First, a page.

COVID-19 Updates and Developments (Week of October 26)
- October 30, 2020
More than 10,000 nursing homes will divvy up roughly $333 million in the first round of provider relief funding tied to performance as measured by COVID-19 infection and mortality rates among residents, the Department of Health and Human Services (HHS) announced October 28.
The performance payments are being made to nursing homes that demonstrated significant reductions in COVID-19-related infections and deaths between August and September, the agency said in a press release.
HHS previously distributed Provider Relief Funds under the Coronavirus Aid, Relief, and Economic Security Act (CARES Act) to nursing homes through the General and Targeted Distributions early this year.
In July, the agency said it would distribute an additional $5 billion in to aid nursing homes—$2.5 billion of which already has been delivered for immediate COVID-19-related expenses like testing, staffing, and personal protective equipment. The agency also set aside up to $2 billion for distributions specifically tied to performance to reward nursing homes that keep new COVID-19 infection and mortality rates among residents lower than the communities they serve.
HHS reported that more than 10,631 (77%) of the 13,795 eligible nursing homes met the infection control criteria, while 10,501 (76%) met both the infection control and mortality criteria.
In addition to September, four more rounds of performance payments are planned for October, November, and December.
Department of Health and Human Services (HHS)
October 28—HHS and the Department of Defense announced a $375 million deal with Eli Lilly and Company to purchase 300,000 doses of its COIVD-19 investigational antibody therapeutic, bamlanivimab, also known as LY-CoV555. Under the agreement, which is part of the administration’s Operation Warp Speed initiative, the government has the option to purchase up to 650,000 additional doses through the end of June 2021 for up to an additional $812.5 million, the agency said. The doses will be available free of charge for patient care if authorized by the Food and Drug Administration (FDA). Health care providers could charge for administering the drug. The FDA is reviewing the drug, which uses a monoclonal antibody, as a possible treatment for COVID-19 in the outpatient setting.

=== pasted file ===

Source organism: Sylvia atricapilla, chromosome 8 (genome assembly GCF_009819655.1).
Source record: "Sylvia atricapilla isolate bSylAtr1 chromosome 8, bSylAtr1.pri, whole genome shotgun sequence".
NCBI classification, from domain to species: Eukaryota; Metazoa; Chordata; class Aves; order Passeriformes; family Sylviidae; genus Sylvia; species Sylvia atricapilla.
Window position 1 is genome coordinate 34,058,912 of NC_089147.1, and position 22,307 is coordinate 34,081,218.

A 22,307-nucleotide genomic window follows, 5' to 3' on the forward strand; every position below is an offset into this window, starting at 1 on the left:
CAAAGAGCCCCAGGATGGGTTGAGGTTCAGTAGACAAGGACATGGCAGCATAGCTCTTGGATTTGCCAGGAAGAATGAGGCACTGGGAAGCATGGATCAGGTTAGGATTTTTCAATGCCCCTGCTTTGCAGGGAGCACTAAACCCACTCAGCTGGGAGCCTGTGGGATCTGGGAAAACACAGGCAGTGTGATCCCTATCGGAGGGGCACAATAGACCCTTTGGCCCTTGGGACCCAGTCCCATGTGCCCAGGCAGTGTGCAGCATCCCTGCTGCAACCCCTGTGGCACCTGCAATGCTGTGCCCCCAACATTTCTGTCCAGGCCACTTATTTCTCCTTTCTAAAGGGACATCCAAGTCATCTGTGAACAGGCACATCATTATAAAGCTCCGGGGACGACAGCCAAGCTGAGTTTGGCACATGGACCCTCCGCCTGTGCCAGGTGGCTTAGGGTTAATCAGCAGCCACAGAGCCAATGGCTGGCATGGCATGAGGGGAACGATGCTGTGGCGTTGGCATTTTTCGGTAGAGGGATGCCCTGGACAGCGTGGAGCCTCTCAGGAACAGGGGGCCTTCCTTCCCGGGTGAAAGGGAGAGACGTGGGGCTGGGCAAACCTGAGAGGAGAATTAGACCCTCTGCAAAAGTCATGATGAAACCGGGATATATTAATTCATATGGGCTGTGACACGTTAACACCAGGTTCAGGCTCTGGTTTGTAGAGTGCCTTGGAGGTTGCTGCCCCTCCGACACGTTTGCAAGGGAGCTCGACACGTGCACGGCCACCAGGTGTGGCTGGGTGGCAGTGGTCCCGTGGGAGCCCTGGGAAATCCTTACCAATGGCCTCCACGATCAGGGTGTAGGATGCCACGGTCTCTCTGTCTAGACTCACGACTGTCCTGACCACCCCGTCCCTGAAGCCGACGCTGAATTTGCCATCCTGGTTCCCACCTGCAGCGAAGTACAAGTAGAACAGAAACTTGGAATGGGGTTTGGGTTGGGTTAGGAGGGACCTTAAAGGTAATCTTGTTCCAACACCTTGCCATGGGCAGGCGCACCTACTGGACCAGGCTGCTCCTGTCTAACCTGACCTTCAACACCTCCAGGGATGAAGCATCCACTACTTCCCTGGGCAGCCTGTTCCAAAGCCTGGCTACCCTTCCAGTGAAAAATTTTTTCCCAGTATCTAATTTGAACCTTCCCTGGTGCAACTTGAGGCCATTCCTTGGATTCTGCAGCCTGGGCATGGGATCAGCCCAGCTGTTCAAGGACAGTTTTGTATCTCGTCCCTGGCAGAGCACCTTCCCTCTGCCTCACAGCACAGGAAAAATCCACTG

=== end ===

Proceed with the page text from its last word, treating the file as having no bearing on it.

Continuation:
October 25—States are deploying Abbott’s rapid diagnostic tests for COVID-19 to local health departments, K-12 schools and colleges, nursing homes, hospitals, and correctional facilities, HHS reported. The agency announced in August a $760 million deal with Abbot for 150 million units of its BinaxNOW COVID-19 AG Card, an antigen test for COVID-19 where results can be read in minutes right from the testing card, similar to some pregnancy tests, without the use of an analyzer. The FDA issued an Emergency Use Authorization to Abbott Diagnostics Scarborough, Inc. for the test in August. HHS began sending about 100 million point-of-care tests to states a month ago. Thirty-two states and the District of Columbia have started to share details about how they plan to use the tests. HHS is distributing the other 50 million tests to congregate care settings such as nursing homes, assisted living facilities, home health, hospice, the Indian Health Service, and historically black colleges and universities, the agency said.
Centers for Medicare & Medicaid Services (CMS)
October 28—CMS released an interim final rule with comment period to ensure Medicare beneficiaries can receive COVID-19 vaccines at no cost once they are available. The interim final rule allows Medicare to cover all vaccines that receive FDA approval or Emergency Use Authorization. Medicare payment for administering a single dose of a COVID-19 vaccine will be $28.39. For a COVID-19 vaccine requiring more than one dose, Medicare will pay an initial administration rate of $16.94, and $28.39 for the administration of the final dose in the series, CMS said. The rule also establishes enhanced Medicare payments for new COVID-19 treatments provided to hospital inpatients and outpatients, a fact sheet said. State Medicaid and Children’s Health Insurance Program agencies also must provide vaccine administration with no cost sharing for most beneficiaries during the public health emergency, CMS noted. Providers that administer the COVID-19 vaccine to uninsured individuals will be reimbursed through the Provider Relief Fund.